The Haifa Cable Cars are easily identifiable, as are all cable cars, so finding them shouldn’t be an issue. The three orange balls that represent the cable cars may be seen ascending and descending the mountain from various locations throughout Haifa. A number of fascinating attractions may be found at the bottom of the cable cars, across the highway, including the National Maritime Museum, Elijah’s Cave, and the Clandestine Immigration & Navy Museum (whose ships and submarine can be seen clearly from the cable car).
Ride the Haifa Cable Car
The Haifa cable car is by far the most enjoyable method to ascend the steep slope to the Stella Maris Carmelite Monastery.
All the way up, there are superb panoramic vistas of the city and its key sites of interest, making this a fantastic pastime for photographers.
It’s worth noting that the cable car journey is extremely short, and even if you’re not interested in visiting the monastery itself, the views from the viewing point at the top of the hill, across Haifa and down to the Mediterranean, are typically seen well worth taking if you don’t want the walk.
At the peak, there is a tiny cafe that sells snacks.
Address: HaHaganah Street, Galshanim Beach.
Each way: NIS 19
Round-trip: NIS 28
Children above the age of 2 require tickets.
The cable car’s 4.4-kilometer length has a 460-meter elevation climb as it travels from the HaMifratz Central Bus Station, a center for public transportation at the base of Mount Carmel, to the Technion and subsequently the University of Haifa. It is anticipated that most of the passengers would be students. The original projected travel time from the Check Post Junction to the University of Haifa was 17 minutes. However, more current projections show that the trip will take 19 minutes.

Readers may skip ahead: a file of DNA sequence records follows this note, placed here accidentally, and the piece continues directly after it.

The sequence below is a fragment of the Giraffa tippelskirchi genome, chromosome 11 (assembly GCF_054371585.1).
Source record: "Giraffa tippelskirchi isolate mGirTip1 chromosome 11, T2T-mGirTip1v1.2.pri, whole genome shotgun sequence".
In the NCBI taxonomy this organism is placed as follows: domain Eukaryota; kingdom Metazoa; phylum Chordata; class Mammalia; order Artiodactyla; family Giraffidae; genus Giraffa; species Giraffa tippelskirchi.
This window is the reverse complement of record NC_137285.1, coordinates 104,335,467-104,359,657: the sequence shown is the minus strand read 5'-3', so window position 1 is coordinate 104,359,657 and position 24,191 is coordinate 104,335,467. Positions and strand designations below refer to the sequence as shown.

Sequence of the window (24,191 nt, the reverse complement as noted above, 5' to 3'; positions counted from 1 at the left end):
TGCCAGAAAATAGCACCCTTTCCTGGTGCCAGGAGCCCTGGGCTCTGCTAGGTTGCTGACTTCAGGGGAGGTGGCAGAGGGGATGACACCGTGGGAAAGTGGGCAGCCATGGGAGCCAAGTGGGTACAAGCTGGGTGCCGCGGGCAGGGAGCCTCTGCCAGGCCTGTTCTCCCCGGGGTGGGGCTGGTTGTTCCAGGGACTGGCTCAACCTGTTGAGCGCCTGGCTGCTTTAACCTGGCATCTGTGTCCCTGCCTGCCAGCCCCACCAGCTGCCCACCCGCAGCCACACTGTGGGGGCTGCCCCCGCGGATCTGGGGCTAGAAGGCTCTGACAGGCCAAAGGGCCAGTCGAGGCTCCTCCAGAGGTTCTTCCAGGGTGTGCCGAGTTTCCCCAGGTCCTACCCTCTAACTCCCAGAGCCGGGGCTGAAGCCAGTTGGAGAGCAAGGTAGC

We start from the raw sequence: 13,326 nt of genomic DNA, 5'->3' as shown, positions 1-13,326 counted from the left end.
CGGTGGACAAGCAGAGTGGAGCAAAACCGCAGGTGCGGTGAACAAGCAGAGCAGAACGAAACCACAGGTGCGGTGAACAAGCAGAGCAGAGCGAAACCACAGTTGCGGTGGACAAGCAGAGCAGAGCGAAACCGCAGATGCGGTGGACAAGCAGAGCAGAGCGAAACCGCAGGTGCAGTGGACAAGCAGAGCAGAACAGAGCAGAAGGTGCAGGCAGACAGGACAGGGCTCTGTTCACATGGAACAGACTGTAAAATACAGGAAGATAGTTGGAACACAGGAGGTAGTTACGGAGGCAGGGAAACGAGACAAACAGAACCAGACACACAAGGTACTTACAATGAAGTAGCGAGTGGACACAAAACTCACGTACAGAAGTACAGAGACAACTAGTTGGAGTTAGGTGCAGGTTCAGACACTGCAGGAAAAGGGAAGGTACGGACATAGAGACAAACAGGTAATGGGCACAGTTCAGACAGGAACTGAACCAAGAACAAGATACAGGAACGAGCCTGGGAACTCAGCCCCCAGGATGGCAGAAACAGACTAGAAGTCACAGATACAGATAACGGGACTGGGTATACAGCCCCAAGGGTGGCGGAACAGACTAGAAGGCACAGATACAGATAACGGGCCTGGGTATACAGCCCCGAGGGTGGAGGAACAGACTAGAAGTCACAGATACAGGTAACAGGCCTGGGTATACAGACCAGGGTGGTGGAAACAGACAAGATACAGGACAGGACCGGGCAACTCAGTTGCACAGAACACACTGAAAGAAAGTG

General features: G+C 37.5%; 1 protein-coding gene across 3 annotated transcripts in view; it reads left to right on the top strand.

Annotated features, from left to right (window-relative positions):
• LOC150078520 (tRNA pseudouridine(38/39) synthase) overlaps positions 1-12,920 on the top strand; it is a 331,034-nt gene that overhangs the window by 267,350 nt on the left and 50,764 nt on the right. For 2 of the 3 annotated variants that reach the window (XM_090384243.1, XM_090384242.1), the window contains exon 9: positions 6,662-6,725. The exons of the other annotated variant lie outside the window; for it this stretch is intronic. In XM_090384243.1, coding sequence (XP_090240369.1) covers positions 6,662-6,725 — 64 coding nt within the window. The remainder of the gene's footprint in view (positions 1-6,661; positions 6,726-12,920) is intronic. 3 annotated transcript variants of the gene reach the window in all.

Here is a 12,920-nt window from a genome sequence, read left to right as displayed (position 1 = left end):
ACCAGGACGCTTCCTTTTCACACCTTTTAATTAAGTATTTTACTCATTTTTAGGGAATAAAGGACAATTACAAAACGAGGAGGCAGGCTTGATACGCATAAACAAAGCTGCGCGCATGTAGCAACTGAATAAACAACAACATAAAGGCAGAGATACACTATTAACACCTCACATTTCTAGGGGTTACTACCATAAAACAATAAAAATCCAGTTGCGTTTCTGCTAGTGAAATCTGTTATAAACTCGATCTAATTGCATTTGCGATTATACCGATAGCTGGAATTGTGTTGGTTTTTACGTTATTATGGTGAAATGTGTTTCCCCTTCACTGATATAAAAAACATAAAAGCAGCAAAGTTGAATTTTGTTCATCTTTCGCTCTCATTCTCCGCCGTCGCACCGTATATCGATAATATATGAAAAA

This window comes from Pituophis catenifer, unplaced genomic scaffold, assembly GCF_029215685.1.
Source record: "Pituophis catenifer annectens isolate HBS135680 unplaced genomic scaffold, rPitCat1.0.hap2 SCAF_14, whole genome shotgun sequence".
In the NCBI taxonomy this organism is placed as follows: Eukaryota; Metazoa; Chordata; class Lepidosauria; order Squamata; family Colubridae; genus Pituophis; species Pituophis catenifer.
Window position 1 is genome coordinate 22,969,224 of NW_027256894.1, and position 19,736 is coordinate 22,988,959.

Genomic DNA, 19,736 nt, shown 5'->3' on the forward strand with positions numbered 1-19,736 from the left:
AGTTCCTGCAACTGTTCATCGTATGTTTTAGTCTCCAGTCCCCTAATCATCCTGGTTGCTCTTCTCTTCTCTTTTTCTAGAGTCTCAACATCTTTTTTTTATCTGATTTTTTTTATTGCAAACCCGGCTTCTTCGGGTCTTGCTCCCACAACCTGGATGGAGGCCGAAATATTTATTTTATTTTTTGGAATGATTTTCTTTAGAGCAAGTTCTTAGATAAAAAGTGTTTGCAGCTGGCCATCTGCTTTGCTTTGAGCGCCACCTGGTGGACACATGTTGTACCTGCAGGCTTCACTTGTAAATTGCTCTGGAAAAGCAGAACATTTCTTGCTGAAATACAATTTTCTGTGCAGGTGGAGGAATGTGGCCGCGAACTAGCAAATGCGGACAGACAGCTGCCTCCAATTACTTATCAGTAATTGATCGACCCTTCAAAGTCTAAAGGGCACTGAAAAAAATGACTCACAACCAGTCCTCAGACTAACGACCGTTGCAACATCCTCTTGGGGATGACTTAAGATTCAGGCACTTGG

The cable car line underwent testing beginning in April 2021, with an anticipated opening date of October 10, 2021. The next day, however, media sources stated that even though the infrastructure was finished, a dispute with the Austrian cable car manufacturer Doppelmayr Cable Car was holding up the service’s launch. Official comments from the Israeli Ministry of Transportation claim that the disagreement is a contractual one, but insider sources assert that it is a financial one in which Doppelmayr is seeking payment of an additional 20 million euros before turning on the system.